June 7, 2021

How the ‘Alpha’ Coronavirus Variant Became So Powerful

By Carl Zimmer

874 words

A new study suggests how the variant first identified in Britain hides from the human immune system. Its stealth may be part of its success.

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Refreshed on June 22, 2021 at 10:51:14 am

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June 22, 2021 at 10:51 am CHANGED
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  Both Beta and Delta drive down interferon in infected cells. But there’s no sign that they do so by flooding the cells with Orf9b proteins. They may have independently evolved their own tricks for manipulating our immune system.
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  “They’re all turning down the immune response in different ways,” Dr. Krogan said.
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- Cecile King, an immunologist at the Garvan Institute of Medical Research in Sydney, Australia, who was not involved in the study, said that understanding how the virus was evolving these escapes would help scientists design better vaccines for Covid-19.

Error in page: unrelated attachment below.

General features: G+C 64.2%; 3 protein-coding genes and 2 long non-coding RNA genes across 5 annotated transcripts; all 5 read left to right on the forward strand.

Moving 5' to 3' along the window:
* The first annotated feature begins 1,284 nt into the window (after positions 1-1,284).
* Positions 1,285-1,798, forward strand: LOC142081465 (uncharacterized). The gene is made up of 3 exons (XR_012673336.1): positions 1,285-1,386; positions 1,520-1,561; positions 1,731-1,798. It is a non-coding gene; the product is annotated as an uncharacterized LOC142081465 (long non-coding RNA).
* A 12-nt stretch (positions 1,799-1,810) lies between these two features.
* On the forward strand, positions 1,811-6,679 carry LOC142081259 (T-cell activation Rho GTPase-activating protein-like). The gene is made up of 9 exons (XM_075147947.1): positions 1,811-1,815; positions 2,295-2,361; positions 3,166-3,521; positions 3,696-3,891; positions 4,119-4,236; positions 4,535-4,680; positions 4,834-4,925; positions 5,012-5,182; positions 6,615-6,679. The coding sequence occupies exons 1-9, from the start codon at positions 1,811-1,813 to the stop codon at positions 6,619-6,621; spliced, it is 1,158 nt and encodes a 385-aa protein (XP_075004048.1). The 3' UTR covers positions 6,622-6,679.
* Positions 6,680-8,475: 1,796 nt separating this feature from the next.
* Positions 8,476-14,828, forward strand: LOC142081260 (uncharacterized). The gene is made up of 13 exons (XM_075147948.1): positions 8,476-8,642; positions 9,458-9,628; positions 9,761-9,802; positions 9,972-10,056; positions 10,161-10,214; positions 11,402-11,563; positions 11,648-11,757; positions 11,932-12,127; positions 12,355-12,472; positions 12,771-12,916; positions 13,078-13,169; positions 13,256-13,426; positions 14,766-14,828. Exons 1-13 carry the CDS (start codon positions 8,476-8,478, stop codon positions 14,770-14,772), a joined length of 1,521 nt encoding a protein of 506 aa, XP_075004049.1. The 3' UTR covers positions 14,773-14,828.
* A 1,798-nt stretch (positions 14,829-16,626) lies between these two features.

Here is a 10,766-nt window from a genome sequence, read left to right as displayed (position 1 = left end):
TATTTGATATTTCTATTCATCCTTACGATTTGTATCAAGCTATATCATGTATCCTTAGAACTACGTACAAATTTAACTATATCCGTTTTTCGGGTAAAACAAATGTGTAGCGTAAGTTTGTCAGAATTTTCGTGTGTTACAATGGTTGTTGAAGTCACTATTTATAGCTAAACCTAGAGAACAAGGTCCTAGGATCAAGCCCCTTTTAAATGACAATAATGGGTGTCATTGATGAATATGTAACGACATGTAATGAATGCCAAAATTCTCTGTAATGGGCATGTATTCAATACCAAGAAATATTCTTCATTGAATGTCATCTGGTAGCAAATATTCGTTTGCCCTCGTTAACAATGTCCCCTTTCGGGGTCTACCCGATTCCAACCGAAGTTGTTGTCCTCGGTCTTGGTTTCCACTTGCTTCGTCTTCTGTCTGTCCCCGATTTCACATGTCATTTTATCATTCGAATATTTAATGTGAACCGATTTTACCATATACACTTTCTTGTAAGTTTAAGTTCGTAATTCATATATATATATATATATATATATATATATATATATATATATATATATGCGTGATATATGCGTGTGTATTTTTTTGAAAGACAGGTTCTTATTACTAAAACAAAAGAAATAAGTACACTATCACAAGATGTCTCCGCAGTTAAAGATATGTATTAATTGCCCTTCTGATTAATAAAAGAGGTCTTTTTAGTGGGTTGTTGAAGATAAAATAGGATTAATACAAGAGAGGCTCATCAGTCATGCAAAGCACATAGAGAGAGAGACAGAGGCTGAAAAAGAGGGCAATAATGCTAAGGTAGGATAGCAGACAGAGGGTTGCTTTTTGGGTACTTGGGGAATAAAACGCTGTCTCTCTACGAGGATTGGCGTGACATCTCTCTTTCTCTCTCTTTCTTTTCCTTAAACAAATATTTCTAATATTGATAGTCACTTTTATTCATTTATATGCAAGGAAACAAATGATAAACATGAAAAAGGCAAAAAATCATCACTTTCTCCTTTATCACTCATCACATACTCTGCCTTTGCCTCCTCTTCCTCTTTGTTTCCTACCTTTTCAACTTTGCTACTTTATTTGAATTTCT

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+ Cecile King, an immunologist at the University of New South Wales in Sydney, Australia, who was not involved in the study, said that understanding how the virus was evolving these escapes would help scientists design better vaccines for Covid-19.
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  The current crop of vaccines direct the immune system to recognize spike proteins. But studies on people who recover naturally from Covid-19 have shown that their immune systems learn to recognize other viral proteins, including Orf9b.
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  A number of researchers are putting together combinations of coronavirus proteins into new vaccines. But they need to take caution, because some of the proteins may actually dampen immunity.

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  • How the ‘Alpha’ Coronavirus Variant Became So Powerful

Tags

  • Coronavirus (2019-nCoV)
  • Genetics and Heredity
  • Immune System
  • Interferon (Protein)
  • Research
  • Vaccination and Immunization